3. What problems were you experiencing before you came in? How were these resolved? How do you now feel about your dental health?
  4. How affordable are our services? How does this compare with other offices you’ve visited?
  5. Do you have any other comments about your dental care or our office?

Whenever a patient provides a testimonial, don’t forget to send them a kind thank-you note. A personal handwritten note is best and a thank-you gift may even be a good idea in some circumstances. The goal is to make your patients feel that they’ve done a good thing, while also keeping your business in their minds so that they’ll provide referrals in the future.

Part 2: What Questions to Ask when Networking. More low cost ways to market your practice

When networking you want others to feel good about themselves, and, to feel good about being in a conversation with us.  We want to ask questions that make others feel good about us as people, even though we have just met and they hardly know us.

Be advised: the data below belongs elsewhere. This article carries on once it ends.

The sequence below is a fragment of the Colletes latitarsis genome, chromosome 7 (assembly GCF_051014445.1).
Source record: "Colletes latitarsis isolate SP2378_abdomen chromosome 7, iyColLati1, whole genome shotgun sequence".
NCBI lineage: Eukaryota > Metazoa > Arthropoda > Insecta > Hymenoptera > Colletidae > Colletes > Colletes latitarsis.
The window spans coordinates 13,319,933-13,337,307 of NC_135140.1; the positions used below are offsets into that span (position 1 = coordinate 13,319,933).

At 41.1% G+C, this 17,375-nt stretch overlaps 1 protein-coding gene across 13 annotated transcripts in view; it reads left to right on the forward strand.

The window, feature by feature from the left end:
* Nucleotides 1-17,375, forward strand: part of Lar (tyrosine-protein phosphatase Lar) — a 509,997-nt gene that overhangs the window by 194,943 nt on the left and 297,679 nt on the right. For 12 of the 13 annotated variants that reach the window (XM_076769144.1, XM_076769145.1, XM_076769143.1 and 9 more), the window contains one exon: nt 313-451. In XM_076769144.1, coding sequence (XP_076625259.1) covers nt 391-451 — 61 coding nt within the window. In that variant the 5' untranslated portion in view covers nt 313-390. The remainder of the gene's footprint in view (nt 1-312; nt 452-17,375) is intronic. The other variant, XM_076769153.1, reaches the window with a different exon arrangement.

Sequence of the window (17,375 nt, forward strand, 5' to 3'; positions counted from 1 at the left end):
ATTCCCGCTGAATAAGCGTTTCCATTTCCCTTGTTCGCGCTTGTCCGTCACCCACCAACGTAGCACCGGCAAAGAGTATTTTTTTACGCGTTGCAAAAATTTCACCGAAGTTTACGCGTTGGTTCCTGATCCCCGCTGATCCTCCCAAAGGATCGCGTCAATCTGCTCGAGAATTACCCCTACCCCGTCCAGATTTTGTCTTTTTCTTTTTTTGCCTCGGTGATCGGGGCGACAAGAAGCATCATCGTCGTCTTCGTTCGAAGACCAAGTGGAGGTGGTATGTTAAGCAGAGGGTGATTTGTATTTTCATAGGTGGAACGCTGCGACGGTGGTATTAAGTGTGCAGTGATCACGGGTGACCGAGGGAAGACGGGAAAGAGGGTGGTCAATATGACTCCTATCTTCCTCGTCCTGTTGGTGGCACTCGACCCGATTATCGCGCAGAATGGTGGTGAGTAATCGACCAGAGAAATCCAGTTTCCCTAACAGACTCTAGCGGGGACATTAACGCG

Here are our top 10 questions that are not sales oriented in any way.  They are friendly and fun to answer and they will tell you something about the way a person thinks. In one conversation you will not use all these questions.  We recommend knowing them well enough to ask the ones you feel are appropriate for the conversation and the time frame available at your networking function.


Here are the 10 questions:


1.  How did you get your start in your business?

  • People like to share their story

2.  What do you enjoy the most about your profession?

  • The people you want to associate with will love to answer this question

3.  What separates you and your company from your competition?

  • Gives them permission to brag